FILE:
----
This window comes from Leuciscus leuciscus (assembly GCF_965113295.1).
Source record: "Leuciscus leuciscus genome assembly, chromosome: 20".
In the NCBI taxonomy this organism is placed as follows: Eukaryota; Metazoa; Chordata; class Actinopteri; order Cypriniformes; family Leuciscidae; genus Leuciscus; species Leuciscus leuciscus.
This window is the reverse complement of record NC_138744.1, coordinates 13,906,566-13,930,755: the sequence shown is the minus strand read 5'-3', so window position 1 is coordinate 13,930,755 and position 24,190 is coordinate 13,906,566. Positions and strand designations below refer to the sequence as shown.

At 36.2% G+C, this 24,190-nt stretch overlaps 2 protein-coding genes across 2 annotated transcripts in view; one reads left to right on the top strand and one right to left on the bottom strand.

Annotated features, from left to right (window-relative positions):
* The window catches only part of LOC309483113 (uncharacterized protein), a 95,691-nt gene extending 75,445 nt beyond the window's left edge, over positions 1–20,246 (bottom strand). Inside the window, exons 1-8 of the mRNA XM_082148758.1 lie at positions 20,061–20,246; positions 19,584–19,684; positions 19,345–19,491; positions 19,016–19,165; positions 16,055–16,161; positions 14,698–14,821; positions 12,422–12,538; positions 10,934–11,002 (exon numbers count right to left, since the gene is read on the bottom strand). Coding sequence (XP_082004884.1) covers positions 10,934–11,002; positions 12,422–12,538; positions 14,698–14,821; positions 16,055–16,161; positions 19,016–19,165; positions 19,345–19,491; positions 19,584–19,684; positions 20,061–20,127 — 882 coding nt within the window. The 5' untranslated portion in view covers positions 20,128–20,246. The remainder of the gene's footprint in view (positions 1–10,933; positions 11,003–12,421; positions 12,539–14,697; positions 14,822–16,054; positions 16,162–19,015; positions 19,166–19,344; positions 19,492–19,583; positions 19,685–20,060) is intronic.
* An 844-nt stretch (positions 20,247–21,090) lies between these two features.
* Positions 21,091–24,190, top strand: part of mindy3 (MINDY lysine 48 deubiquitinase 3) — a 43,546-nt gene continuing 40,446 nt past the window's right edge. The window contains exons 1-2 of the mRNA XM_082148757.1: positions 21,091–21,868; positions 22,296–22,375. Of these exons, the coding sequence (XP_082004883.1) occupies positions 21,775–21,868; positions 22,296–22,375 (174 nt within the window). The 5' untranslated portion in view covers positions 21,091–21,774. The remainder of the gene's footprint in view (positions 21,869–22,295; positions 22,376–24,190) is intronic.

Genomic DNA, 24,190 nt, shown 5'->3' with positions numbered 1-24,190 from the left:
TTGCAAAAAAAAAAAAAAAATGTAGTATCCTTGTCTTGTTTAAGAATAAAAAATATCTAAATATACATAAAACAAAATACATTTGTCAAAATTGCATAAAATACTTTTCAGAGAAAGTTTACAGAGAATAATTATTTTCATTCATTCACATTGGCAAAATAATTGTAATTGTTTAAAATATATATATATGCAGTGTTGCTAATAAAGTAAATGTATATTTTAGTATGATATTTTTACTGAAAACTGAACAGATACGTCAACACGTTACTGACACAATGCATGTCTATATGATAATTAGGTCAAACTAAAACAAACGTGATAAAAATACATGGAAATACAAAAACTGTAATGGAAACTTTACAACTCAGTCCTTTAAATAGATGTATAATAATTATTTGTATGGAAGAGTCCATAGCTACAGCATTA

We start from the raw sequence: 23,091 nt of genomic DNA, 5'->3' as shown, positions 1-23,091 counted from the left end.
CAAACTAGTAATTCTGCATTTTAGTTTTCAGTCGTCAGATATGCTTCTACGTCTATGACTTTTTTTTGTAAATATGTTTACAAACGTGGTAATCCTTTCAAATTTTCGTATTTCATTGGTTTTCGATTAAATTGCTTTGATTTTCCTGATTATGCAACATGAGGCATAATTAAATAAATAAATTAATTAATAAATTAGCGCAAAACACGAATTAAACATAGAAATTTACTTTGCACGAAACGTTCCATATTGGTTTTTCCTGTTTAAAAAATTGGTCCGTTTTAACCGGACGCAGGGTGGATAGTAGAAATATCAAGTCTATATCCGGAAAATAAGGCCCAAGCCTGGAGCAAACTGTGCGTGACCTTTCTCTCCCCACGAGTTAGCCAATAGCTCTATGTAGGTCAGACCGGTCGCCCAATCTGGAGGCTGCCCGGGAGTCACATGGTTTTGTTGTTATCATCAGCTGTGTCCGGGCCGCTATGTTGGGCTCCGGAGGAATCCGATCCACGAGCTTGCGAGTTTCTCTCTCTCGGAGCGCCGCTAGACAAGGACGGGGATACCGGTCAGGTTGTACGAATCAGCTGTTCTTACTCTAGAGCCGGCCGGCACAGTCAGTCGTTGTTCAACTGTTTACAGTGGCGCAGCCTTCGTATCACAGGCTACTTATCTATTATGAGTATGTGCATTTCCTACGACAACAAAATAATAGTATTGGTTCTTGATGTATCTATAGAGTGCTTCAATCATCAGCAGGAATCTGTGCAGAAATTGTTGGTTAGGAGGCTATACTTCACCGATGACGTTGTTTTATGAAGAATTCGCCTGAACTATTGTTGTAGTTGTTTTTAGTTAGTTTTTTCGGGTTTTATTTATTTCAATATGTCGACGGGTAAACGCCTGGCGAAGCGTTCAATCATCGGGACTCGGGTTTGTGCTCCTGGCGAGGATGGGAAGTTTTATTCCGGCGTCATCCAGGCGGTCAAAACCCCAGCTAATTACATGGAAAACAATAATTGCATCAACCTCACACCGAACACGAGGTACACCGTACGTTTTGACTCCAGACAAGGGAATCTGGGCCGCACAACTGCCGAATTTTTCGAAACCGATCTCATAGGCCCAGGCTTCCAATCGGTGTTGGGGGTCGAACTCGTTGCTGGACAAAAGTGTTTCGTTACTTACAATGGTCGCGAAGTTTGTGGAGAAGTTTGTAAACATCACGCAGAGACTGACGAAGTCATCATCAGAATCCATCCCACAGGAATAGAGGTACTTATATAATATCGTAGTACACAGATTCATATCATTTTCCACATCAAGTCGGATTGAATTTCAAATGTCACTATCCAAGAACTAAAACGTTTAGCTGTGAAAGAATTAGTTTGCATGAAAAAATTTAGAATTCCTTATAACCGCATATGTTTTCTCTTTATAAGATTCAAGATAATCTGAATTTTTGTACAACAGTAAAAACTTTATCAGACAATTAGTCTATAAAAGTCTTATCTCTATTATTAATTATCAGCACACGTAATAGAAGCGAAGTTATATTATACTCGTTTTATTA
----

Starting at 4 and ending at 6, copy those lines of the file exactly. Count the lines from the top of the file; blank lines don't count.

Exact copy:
This window is the reverse complement of record NC_138744.1, coordinates 13,906,566-13,930,755: the sequence shown is the minus strand read 5'-3', so window position 1 is coordinate 13,930,755 and position 24,190 is coordinate 13,906,566. Positions and strand designations below refer to the sequence as shown.

At 36.2% G+C, this 24,190-nt stretch overlaps 2 protein-coding genes across 2 annotated transcripts in view; one reads left to right on the top strand and one right to left on the bottom strand.

Annotated features, from left to right (window-relative positions):